1930 ICCU race Evenson & SutherlandThe finish of the international; in 1930: see how close Sutherland was to Evenson, the winner.

(Picture from Alex Wilson)

Colin Shields reports that after running so well in these races (three quality long distance races in fifteen days), Sutherland was invited to race in an invitation race in Paris on 30th March.   There were 1600 runners and over 7 miles.   Would you believe it – Sutherland was second only one second behind the winner!   A superb season but he could be forgiven for thinking that it was not his year.   Calling him the great unsung hero of Scottish cross-county, Shields remarks that it had been a daunting programme but one that Sutherland repeated regularly over the next few years with great success but little recognition as he never won either the Scottish or English nationals or the international any of which would have won him eternal fame and inclusion in the cross-country record books.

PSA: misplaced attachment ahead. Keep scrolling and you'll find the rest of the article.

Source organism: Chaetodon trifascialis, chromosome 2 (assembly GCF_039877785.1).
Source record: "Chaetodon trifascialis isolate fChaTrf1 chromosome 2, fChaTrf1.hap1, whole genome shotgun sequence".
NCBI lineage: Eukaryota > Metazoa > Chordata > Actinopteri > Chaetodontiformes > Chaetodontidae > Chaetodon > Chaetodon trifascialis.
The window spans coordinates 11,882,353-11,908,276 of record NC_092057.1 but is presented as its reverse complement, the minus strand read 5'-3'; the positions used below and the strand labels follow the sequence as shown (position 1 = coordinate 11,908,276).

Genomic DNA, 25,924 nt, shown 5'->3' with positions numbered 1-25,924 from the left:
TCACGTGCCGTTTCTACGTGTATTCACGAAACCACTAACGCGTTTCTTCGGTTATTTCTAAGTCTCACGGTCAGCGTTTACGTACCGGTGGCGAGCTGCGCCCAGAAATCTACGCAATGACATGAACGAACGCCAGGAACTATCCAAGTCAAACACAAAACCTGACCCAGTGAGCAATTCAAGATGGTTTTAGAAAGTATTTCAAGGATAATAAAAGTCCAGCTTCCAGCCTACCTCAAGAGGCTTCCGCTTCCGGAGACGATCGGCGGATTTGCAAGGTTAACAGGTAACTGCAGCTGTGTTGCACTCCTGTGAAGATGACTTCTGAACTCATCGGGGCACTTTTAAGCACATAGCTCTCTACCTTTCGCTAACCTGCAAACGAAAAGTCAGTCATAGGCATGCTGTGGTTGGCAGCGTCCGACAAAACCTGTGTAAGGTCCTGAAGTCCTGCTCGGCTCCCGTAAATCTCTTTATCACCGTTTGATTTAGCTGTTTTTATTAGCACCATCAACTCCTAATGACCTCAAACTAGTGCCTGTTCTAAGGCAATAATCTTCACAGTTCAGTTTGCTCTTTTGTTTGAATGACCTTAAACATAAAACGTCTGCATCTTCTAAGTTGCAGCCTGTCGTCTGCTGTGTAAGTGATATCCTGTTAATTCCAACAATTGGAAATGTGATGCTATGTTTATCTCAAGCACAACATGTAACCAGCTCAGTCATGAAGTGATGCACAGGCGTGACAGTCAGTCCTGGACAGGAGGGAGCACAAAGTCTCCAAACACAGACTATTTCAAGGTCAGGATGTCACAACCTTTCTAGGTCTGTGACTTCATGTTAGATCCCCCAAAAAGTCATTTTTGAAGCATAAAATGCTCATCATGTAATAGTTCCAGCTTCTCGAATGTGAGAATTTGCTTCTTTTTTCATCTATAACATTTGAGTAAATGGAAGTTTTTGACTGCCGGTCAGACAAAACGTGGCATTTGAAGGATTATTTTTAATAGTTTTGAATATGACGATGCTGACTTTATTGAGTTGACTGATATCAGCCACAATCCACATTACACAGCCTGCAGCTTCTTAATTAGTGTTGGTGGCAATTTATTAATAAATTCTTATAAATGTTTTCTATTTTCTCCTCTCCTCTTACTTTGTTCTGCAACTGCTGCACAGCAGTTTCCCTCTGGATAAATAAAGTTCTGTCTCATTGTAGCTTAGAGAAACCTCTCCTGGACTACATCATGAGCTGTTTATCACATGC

In summer 1930, Sutherland won the first of his three Scottish titles over Four Miles in a time of 20:15.4.    Big and strong – look at him in the photographs with the Scottish team – he was demonstrating speed as well.   For this victory, he was awarded the Crabbie Cup for the most meritorious performance in the SAAA Championships.    He was also third in the English championship, one place behind JF Wood of Heriot’s.   The first ever Empire Games was held that year in Hamilton and he was the only Scot in the Three Mile event where he finished fourth only 0.4 seconds behind third place.    Maybe ironically fifth finisher was England’s Tom Evenson who had defeated him in the international!   This was an incredibly close finish with places and times being: 3rd 14:29.0; 4th 14:29.4; 5th 14:29.6; 6th 14:29.8!   The SAAA Championship was described in the ‘Glasgow Herald’ as follows: “The four miles was expected to be the race of the afternoon and anticipations were fully realised.   It was full of incident from the pistol, and was capped by as brilliant and spectacular burst of speed from Sutherland over the final 300 yards as has been seen on a Scottish track for a long time.   The earlier stages of the race were notable for a duel between Suttie Smith and JF Wood for the leading place and the Heriot man’s worrying tactics proved so disastrous for the champion that he dropped out at two and a half miles after losing the lead and being 60 yards behind.   They had no effect however on Sutherland, who continued to move with powerful stride and obvious reserve, and although Wood continued to contest the issue until the bell, he was left standing on the last lap.   On this running the soldier is in the first rank of British distance runnersand it will be interesting to see how he fares at Stamford Bridge on Saturday first.”